Not too long after came the news that a second plane had hit the second tower.  Now it became clear that this was no accident.  We stopped working, we went down and sat in front of the TV.  There were the two towers, burning and smoking.  There were the fire engines and police cars, rushing to the site.  The papers floating eerily down.  There were the little people, running from the building, some of them jumping.  I remember thinking, "That's not an actual PERSON, is it?" as I saw the tiny figures leaping from the building.  But I soon realized they WERE people.  And I remember thinking that given the choice, I'd pick death by fall over death by fire, as well.

The newscasters described the events, bringing new details about a plane in Pennsylvania and another at the Pentagon.  There were images of the crashed planes and the scarred Pentagon building.  They kept speaking, but it was clear that they were just as confused as we were.  They were simply describing what we were seeing, not explaining it.  It was unexplainable.

My family sat watching, unable to take our eyes off the television. Then the unthinkable happened.  The first tower collapsed in front of our eyes.  Simply crumbled to dust. Then the second tower, crumbled to dust.  Right then. In front of our eyes.  I couldn't process it. At all.  "They evacuated everyone already, right?"  The newscasters didn't answer,  they were just as shocked as we were.  My parents didn't answer, they couldn't. "They evacuated, right?" I kept repeating, to no one in particular.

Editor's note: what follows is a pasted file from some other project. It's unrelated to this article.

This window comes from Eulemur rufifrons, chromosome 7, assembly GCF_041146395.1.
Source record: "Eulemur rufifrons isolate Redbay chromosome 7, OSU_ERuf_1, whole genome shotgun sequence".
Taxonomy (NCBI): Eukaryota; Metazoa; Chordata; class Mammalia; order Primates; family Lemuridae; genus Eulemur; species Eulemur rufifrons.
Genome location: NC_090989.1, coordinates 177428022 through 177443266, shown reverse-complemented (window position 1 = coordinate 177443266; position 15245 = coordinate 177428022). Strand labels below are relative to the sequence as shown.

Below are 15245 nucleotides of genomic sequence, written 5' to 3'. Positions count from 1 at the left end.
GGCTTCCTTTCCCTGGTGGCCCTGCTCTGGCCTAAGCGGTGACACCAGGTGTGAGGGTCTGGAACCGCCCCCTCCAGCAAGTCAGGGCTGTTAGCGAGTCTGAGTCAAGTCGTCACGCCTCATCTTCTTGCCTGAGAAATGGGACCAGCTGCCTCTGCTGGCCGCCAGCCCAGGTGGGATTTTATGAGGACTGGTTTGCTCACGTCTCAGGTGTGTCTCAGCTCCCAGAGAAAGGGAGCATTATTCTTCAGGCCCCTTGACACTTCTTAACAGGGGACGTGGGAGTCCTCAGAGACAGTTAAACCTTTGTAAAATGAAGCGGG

New York City now had a huge cloud of debris hanging over it, and dust began to cover everything.

Ashes to ashes, dust to dust.

But we had to keep going, we had to be in Chicago the day after tomorrow . . . I don't remember how we managed to wrench ourselves away from the TV, but we did, and we packed the car, and we started driving east and north.  We listened to NPR news coverage the whole way.  People put out their flags.  We made and received calls from friends and relatives in the Northeast, just checking to see if everyone was OK.  No one really knew what was going on or what the extent of the attacks were.  We stopped somewhere in the middle of nowhere, Louisiana, where they were convinced the terrorists would attack because of the large oil reserves located there.  We spent the night in a random motel, I can't even remember in what state.

A couple of days later, we drove up Lakeshore Drive in Chicago toward Northwestern.  I was awestruck by the beauty of Chicago, and happy to be moving there.  Northwestern was busy with freshmen moving in in time for new student week, though a good deal of us were delayed in arriving.  My dorm, the International Studies Residential College, had a high percentage of students from abroad, delayed by the chaos 9-11 caused air travel.  It was comforting, somehow, to see The Rock, traditionally guarded by different student groups and painted for various causes, painted as an American flag with the words "9-11-01, United We Stand."